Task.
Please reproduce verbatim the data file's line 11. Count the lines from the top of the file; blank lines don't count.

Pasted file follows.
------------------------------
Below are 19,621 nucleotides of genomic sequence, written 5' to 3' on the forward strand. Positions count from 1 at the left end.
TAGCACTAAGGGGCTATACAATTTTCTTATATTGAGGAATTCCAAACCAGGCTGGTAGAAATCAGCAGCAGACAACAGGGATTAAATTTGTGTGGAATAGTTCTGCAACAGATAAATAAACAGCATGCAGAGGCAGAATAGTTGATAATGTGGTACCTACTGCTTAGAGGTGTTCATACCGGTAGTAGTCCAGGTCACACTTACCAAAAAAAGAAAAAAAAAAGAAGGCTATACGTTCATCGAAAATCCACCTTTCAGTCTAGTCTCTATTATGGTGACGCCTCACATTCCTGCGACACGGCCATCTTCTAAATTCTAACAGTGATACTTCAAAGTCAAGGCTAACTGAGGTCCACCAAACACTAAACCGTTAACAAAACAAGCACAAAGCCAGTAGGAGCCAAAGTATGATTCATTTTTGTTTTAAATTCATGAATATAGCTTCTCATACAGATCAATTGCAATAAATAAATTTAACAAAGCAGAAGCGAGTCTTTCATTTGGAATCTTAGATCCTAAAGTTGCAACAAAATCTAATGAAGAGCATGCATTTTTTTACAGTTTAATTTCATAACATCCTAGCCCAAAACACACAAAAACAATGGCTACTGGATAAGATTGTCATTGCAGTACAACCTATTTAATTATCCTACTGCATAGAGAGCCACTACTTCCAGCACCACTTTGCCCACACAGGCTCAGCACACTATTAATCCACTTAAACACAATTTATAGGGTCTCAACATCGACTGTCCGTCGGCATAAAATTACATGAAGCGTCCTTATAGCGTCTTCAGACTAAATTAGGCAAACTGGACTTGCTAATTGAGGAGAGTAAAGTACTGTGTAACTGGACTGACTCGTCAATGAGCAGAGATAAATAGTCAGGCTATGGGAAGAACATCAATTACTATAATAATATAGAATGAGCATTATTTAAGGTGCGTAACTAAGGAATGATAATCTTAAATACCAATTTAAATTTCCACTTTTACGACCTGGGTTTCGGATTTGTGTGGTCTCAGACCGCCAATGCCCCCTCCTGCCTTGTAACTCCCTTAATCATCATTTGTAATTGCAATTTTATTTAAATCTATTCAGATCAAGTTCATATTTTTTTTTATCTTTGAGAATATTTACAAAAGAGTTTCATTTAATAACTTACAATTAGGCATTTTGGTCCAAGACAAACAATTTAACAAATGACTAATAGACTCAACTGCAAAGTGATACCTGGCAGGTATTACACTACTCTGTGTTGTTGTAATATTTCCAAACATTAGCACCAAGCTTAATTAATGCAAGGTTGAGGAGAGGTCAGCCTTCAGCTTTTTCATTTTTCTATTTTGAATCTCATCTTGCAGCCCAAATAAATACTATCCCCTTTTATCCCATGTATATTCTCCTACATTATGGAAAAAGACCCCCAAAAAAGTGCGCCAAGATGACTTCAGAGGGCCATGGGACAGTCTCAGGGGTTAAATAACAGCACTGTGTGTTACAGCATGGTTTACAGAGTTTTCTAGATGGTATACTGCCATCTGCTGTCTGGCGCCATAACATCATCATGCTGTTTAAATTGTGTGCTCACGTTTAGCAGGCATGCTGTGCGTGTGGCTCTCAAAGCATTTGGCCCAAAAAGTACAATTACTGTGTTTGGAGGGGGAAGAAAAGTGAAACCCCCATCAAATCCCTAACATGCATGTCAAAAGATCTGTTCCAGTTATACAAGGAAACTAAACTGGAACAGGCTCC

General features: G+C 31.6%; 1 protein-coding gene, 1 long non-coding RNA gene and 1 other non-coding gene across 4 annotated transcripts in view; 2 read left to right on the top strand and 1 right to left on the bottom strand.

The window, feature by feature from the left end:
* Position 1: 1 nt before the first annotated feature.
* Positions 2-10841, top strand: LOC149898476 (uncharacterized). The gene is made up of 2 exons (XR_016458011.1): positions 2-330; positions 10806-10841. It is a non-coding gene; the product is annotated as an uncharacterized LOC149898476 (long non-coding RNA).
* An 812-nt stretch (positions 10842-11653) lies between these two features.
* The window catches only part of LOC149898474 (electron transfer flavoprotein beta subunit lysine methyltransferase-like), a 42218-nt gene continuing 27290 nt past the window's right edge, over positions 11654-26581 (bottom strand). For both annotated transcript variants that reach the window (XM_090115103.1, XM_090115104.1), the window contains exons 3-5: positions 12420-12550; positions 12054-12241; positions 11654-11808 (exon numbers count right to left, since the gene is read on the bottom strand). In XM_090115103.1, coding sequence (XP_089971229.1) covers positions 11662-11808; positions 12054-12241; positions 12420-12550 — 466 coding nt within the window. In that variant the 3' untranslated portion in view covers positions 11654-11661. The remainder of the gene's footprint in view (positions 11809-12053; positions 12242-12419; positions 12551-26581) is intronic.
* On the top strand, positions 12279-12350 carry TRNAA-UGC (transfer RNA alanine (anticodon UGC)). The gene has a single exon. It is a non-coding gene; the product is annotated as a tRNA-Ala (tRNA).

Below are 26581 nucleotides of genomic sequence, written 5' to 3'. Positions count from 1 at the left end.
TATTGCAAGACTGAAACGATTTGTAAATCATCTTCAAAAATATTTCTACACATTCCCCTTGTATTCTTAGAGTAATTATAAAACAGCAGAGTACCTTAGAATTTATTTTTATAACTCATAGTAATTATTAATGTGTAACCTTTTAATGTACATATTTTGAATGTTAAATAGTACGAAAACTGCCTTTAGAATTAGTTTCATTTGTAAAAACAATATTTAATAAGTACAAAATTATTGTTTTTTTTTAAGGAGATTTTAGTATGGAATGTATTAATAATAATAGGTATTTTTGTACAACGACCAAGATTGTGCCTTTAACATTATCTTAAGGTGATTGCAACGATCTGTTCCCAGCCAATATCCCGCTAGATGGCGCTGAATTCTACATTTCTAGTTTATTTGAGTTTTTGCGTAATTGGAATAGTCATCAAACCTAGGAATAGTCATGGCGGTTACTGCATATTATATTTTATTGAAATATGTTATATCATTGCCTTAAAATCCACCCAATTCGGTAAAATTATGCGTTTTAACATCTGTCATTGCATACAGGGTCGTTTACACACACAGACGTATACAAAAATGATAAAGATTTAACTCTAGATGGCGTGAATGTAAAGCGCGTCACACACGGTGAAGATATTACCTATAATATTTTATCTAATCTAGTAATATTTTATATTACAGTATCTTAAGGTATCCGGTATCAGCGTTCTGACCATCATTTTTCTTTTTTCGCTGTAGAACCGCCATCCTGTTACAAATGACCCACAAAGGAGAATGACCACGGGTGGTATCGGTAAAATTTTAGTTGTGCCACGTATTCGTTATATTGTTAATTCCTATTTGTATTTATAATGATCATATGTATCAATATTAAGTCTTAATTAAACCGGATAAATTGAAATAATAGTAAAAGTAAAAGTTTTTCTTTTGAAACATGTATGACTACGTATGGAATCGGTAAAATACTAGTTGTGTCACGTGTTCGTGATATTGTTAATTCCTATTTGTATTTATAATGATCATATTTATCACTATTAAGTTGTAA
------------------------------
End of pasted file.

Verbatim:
TATTGCAAGACTGAAACGATTTGTAAATCATCTTCAAAAATATTTCTACACATTCCCCTTGTATTCTTAGAGTAATTATAAAACAGCAGAGTACCTTAGAATTTATTTTTATAACTCATAGTAATTATTAATGTGTAACCTTTTAATGTACATATTTTGAATGTTAAATAGTACGAAAACTGCCTTTAGAATTAGTTTCATTTGTAAAAACAATATTTAATAAGTACAAAATTATTGTTTTTTTTTAAGGAGATTTTAGTATGGAATGTATTAATAATAATAGGTATTTTTGTACAACGACCAAGATTGTGCCTTTAACATTATCTTAAGGTGATTGCAACGATCTGTTCCCAGCCAATATCCCGCTAGATGGCGCTGAATTCTACATTTCTAGTTTATTTGAGTTTTTGCGTAATTGGAATAGTCATCAAACCTAGGAATAGTCATGGCGGTTACTGCATATTATATTTTATTGAAATATGTTATATCATTGCCTTAAAATCCACCCAATTCGGTAAAATTATGCGTTTTAACATCTGTCATTGCATACAGGGTCGTTTACACACACAGACGTATACAAAAATGATAAAGATTTAACTCTAGATGGCGTGAATGTAAAGCGCGTCACACACGGTGAAGATATTACCTATAATATTTTATCTAATCTAGTAATATTTTATATTACAGTATCTTAAGGTATCCGGTATCAGCGTTCTGACCATCATTTTTCTTTTTTCGCTGTAGAACCGCCATCCTGTTACAAATGACCCACAAAGGAGAATGACCACGGGTGGTATCGGTAAAATTTTAGTTGTGCCACGTATTCGTTATATTGTTAATTCCTATTTGTATTTATAATGATCATATGTATCAATATTAAGTCTTAATTAAACCGGATAAATTGAAATAATAGTAAAAGTAAAAGTTTTTCTTTTGAAACATGTATGACTACGTATGGAATCGGTAAAATACTAGTTGTGTCACGTGTTCGTGATATTGTTAATTCCTATTTGTATTTATAATGATCATATTTATCACTATTAAGTTGTAA